Tennis and fashion are a match in Paris Venus Williams of the U.S. returns the ball to Slovakia's Daniela Hantuchova during their match at the Sony Ericsson Open tennis tournament in 2010 (Reuters / AP photo)
Tennis and fashion are a match in Paris
Lexile

When is a tennis tournament also a fashion show? Try the French Open.

Well before Andre Agassi caused a stir with his stone-washed denim shorts at the French Open, the clay courts at Roland Garros in Paris were a sporting catwalk. It is known almost as much for fashion as it is for world-class tennis.

Tennis fashion has come a long way. There was the corset-less, flowing dress worn by "La Divine" Suzanne Lenglen. The dress was designed by French creator Jean Patou. Then there was the black-and-red outfit that Venus Williams designed. She wore it five years ago.

The tennis stadium is located in the chic western district of the French capital. It has always been a fashion hotspot.

"Players want to show their personality through their clothes," former player Tatiana Golovin told The Associated Press. Now an exhibition is recounting the links between fashion and tennis. It is featured at the Roland Garros museum.

The exhibit is called "Game, Set and Fashion." It has more than 60 pieces of women's and men's clothing on display. Some have never been shown before. There are also pictures and posters. And a focus on the fashion designers who made tennis fashion.

There are dresses and shorts. Some date back to 1890. There is a lavish male tennis coat. Outfits autographed by the likes of Steffi Graf and Williams are on display too. There is also a collection of tennis shoes.

The 27-year-old Golovin was forced to end her playing career early because of back problems. Now she is the exhibition ambassador. She says she enjoyed wearing pretty clothes when she was on court. But she would not have sported Venus black-and-red dress. The outfit got more attention than her play. This was during the 2010 French Open.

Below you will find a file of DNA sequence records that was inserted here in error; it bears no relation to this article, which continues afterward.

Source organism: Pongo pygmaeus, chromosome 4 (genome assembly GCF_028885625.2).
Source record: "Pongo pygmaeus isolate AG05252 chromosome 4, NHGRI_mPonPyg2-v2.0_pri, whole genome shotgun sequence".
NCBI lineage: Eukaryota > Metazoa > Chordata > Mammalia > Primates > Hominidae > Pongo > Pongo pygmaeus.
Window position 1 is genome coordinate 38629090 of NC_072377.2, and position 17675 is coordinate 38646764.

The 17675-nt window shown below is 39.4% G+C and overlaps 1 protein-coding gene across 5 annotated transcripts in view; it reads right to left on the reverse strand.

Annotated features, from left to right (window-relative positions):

"I was a pundit for TV at the time. I remember the dress well," Golovin said.

Golovin is a fan of the tennis fashion from the 1960s. During that period, British designer Ted Tinling created many tennis dresses. They featured innovative shapes, frills and furbelows. A furbelow is a frill or pleated border on a skirt.

"The tennis fashion in the 60's was really audacious," Golovin said. Audacious means bold. "The dresses were already very short, there were lace shorts. There was elegance. But it was daring at the same time. Outfits are less feminine today, more sporty."

The French Open is due to start on Sunday, May 24.

Critical thinking challenge: Why would stone-washed denim shorts cause a stir?

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COMMENTS (4)
  • annabel1226-yyca
    5/26/2015 - 09:15 p.m.

    I think it is really good to make a fashion show from tennis. Girls could wear dresses when they are doing tennis. But boys they do not have clothes they have to wear regular clothes. In the future a lot of people will like this fashion design. Even I like it.

  • madisona-DeT
    5/27/2015 - 02:13 p.m.

    When im older I want to do tennis because of this adical.

  • John0724-YYCA
    5/27/2015 - 08:19 p.m.

    I just really don't think that fashion and tennis matches because fashion lately are really uncomfortable and when I saw the picture it does look uncomfortable and when you sweat the sweat goes on the shirt and your shirt will become more smelly and uncomfortable so if I played tennis then I would wear comfortable clothes instead of fashionable clothes. I really wonder if they like the clothes they are wearing because in the picture the woman looks very comfortable while for me it is very uncomfortable to wear those kind of clothes when playing any kind of sports.

  • ArelyO-Saw
    5/28/2015 - 12:13 p.m.

    i really like the new tennis it looks like a good fashion but the only thing i disagree on is that they really dont t look that countable they look like it poo ks you and i think that material look uncountable

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